“Opposition leader Brian Ede has made a quiet start to his term in Labor’s top job and he had me and others fooled into thinking the new broom was preparing to sweep clean.

But the resurrection of the same tired story about the NT’s per capita debt seems to show that new ideas in the Labor camp are few and far between.

Mr Ede’s contention that per capita debt is some sort of problem is misleading, irrelevant and highlights the fact that Mr Ede still doesn’t understand government finances.

Government debt is incurred to build schools, roads, hospitals, police stations and other important items of capital works.

These items are built with debt because it would be inequitable for the taxpayer of today to pay up front for assets which will be used for decades.

Any reasonable person will agree – except Mr Ede, who appears to be suggesting that if we build a $5 million school the local parents should pay a one-off levy of $20,000 each to pay for it.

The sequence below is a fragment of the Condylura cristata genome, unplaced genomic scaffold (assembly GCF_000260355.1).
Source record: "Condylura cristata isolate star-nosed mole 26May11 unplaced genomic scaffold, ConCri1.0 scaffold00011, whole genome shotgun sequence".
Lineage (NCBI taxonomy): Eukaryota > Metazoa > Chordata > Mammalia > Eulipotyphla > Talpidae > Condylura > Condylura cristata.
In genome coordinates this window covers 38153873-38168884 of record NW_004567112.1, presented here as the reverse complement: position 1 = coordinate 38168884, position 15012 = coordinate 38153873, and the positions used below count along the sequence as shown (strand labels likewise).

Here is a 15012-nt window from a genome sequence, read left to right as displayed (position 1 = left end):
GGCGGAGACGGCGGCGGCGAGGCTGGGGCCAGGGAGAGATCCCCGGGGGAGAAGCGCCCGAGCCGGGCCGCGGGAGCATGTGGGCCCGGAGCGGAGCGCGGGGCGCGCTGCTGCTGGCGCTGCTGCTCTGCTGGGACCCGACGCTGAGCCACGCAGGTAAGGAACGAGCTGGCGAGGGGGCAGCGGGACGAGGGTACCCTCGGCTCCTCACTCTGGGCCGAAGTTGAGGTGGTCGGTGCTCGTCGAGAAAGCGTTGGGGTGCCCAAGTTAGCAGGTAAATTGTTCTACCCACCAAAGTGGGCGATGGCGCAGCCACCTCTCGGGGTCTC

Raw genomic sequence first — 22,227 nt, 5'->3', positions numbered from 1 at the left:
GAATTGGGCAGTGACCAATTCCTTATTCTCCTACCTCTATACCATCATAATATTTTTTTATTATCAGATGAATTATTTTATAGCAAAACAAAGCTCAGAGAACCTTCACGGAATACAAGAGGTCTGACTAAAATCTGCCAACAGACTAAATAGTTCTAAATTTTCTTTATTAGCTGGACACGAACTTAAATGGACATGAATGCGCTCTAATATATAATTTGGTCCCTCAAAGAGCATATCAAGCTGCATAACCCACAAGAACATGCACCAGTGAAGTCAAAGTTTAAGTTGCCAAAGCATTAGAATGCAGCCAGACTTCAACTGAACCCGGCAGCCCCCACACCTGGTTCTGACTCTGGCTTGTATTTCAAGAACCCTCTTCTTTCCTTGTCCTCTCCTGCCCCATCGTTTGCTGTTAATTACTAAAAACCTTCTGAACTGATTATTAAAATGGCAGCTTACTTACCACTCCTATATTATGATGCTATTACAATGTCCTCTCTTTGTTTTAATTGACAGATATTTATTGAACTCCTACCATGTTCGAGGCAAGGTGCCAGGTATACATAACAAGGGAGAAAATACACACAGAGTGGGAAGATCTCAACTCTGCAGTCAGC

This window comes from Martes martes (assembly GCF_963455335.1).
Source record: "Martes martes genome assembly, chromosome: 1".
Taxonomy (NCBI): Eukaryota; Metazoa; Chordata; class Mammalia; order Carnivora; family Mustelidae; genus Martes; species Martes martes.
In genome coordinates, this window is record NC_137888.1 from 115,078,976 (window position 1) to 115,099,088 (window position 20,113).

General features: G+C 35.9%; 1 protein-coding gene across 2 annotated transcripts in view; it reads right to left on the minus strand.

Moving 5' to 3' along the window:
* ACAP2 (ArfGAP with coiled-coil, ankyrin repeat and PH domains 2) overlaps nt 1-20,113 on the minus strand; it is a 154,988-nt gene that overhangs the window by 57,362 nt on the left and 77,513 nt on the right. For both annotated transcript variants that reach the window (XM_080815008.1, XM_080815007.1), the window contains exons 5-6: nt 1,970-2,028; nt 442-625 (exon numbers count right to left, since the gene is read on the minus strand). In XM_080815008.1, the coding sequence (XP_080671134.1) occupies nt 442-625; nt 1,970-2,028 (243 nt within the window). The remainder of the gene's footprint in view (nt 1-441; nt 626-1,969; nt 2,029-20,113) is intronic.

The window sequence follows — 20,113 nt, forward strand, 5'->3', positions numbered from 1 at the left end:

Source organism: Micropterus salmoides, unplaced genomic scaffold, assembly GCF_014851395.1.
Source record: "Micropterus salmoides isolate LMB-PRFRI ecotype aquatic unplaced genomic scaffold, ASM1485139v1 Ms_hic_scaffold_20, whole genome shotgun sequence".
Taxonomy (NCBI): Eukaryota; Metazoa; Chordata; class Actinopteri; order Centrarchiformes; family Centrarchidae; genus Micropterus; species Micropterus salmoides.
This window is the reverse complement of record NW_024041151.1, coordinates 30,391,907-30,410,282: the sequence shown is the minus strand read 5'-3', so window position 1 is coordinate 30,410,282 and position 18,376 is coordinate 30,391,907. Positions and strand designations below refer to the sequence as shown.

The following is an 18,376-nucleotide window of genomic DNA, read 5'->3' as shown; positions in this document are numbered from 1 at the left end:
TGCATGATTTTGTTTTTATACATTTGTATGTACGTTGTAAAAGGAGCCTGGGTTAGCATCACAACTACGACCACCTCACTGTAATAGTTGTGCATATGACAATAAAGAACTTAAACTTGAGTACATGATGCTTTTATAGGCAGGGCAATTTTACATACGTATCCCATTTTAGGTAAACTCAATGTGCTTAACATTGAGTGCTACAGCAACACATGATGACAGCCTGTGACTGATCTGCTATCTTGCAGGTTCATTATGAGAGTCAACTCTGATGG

So that is why we have debt. Next question – why is Territory per capita debt relatively high in comparison with the states?

Simply because at self-Government, less than 13 years ago, we did not have the facilities the States enjoyed and with the full approval of both Coalition and Labor treasurers over that period we embarked on a capital works program to bring our facilities up to scratch.

What the states have built up over two centuries we have had to build up in just over a decade. That’s why our per capita public sector debt is relatively high.

So why is it not the problem Mr Ede says it is? Well, this is the bit Mr Ede never tells you about.

The Grants Commission, a Federal Government body, has assessed the cost to all states and Territories of delivering services to the public and it recommends distribution of Federal funding on that basis.

Because of the difficulty of delivering services to so few people scattered across a sixth of Australia, the NT rightly gets about five times as much in per capita funding as do the heavily populated states, NSW and Victoria.

So while we have a slightly higher per capita debt than Victoria we have a far greater ability to pay for it.